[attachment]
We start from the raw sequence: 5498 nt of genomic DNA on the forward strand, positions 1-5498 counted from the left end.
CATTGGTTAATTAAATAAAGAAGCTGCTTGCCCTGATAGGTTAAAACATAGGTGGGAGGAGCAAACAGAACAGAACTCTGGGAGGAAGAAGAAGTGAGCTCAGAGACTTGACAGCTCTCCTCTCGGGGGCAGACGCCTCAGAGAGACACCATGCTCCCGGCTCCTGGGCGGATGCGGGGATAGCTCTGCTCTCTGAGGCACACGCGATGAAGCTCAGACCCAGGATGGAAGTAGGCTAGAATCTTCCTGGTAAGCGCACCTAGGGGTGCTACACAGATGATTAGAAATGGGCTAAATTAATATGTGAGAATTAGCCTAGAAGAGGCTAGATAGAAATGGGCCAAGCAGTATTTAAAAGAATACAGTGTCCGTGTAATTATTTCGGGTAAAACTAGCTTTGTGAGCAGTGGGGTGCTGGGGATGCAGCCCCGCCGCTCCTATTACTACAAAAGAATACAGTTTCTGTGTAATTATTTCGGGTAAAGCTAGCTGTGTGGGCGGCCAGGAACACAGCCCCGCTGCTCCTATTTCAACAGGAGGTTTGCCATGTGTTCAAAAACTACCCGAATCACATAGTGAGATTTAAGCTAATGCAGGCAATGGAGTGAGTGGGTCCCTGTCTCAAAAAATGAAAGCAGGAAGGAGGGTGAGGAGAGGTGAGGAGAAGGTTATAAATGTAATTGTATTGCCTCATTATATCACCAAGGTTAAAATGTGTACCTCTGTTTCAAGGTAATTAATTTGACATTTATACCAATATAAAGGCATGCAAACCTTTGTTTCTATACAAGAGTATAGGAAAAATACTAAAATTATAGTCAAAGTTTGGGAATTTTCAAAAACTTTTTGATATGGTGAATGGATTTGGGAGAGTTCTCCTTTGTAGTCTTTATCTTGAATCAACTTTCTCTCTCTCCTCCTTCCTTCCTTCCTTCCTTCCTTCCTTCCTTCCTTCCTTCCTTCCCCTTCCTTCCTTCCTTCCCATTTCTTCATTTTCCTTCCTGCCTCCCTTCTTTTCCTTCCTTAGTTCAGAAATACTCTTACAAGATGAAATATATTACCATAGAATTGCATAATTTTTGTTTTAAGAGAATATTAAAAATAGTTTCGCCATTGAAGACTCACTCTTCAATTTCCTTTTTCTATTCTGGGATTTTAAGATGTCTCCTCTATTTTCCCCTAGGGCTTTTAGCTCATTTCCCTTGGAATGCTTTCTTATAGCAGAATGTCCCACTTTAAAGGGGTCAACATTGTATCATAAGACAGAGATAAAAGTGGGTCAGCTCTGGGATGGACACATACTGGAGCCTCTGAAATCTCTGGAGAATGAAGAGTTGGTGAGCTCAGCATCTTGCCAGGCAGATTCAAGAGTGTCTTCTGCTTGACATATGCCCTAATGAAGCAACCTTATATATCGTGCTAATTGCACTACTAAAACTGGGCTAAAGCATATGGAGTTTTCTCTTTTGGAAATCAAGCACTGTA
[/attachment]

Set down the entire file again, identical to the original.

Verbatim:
We start from the raw sequence: 5498 nt of genomic DNA on the forward strand, positions 1-5498 counted from the left end.
CATTGGTTAATTAAATAAAGAAGCTGCTTGCCCTGATAGGTTAAAACATAGGTGGGAGGAGCAAACAGAACAGAACTCTGGGAGGAAGAAGAAGTGAGCTCAGAGACTTGACAGCTCTCCTCTCGGGGGCAGACGCCTCAGAGAGACACCATGCTCCCGGCTCCTGGGCGGATGCGGGGATAGCTCTGCTCTCTGAGGCACACGCGATGAAGCTCAGACCCAGGATGGAAGTAGGCTAGAATCTTCCTGGTAAGCGCACCTAGGGGTGCTACACAGATGATTAGAAATGGGCTAAATTAATATGTGAGAATTAGCCTAGAAGAGGCTAGATAGAAATGGGCCAAGCAGTATTTAAAAGAATACAGTGTCCGTGTAATTATTTCGGGTAAAACTAGCTTTGTGAGCAGTGGGGTGCTGGGGATGCAGCCCCGCCGCTCCTATTACTACAAAAGAATACAGTTTCTGTGTAATTATTTCGGGTAAAGCTAGCTGTGTGGGCGGCCAGGAACACAGCCCCGCTGCTCCTATTTCAACAGGAGGTTTGCCATGTGTTCAAAAACTACCCGAATCACATAGTGAGATTTAAGCTAATGCAGGCAATGGAGTGAGTGGGTCCCTGTCTCAAAAAATGAAAGCAGGAAGGAGGGTGAGGAGAGGTGAGGAGAAGGTTATAAATGTAATTGTATTGCCTCATTATATCACCAAGGTTAAAATGTGTACCTCTGTTTCAAGGTAATTAATTTGACATTTATACCAATATAAAGGCATGCAAACCTTTGTTTCTATACAAGAGTATAGGAAAAATACTAAAATTATAGTCAAAGTTTGGGAATTTTCAAAAACTTTTTGATATGGTGAATGGATTTGGGAGAGTTCTCCTTTGTAGTCTTTATCTTGAATCAACTTTCTCTCTCTCCTCCTTCCTTCCTTCCTTCCTTCCTTCCTTCCTTCCTTCCTTCCTTCCCCTTCCTTCCTTCCTTCCCATTTCTTCATTTTCCTTCCTGCCTCCCTTCTTTTCCTTCCTTAGTTCAGAAATACTCTTACAAGATGAAATATATTACCATAGAATTGCATAATTTTTGTTTTAAGAGAATATTAAAAATAGTTTCGCCATTGAAGACTCACTCTTCAATTTCCTTTTTCTATTCTGGGATTTTAAGATGTCTCCTCTATTTTCCCCTAGGGCTTTTAGCTCATTTCCCTTGGAATGCTTTCTTATAGCAGAATGTCCCACTTTAAAGGGGTCAACATTGTATCATAAGACAGAGATAAAAGTGGGTCAGCTCTGGGATGGACACATACTGGAGCCTCTGAAATCTCTGGAGAATGAAGAGTTGGTGAGCTCAGCATCTTGCCAGGCAGATTCAAGAGTGTCTTCTGCTTGACATATGCCCTAATGAAGCAACCTTATATATCGTGCTAATTGCACTACTAAAACTGGGCTAAAGCATATGGAGTTTTCTCTTTTGGAAATCAAGCACTGTA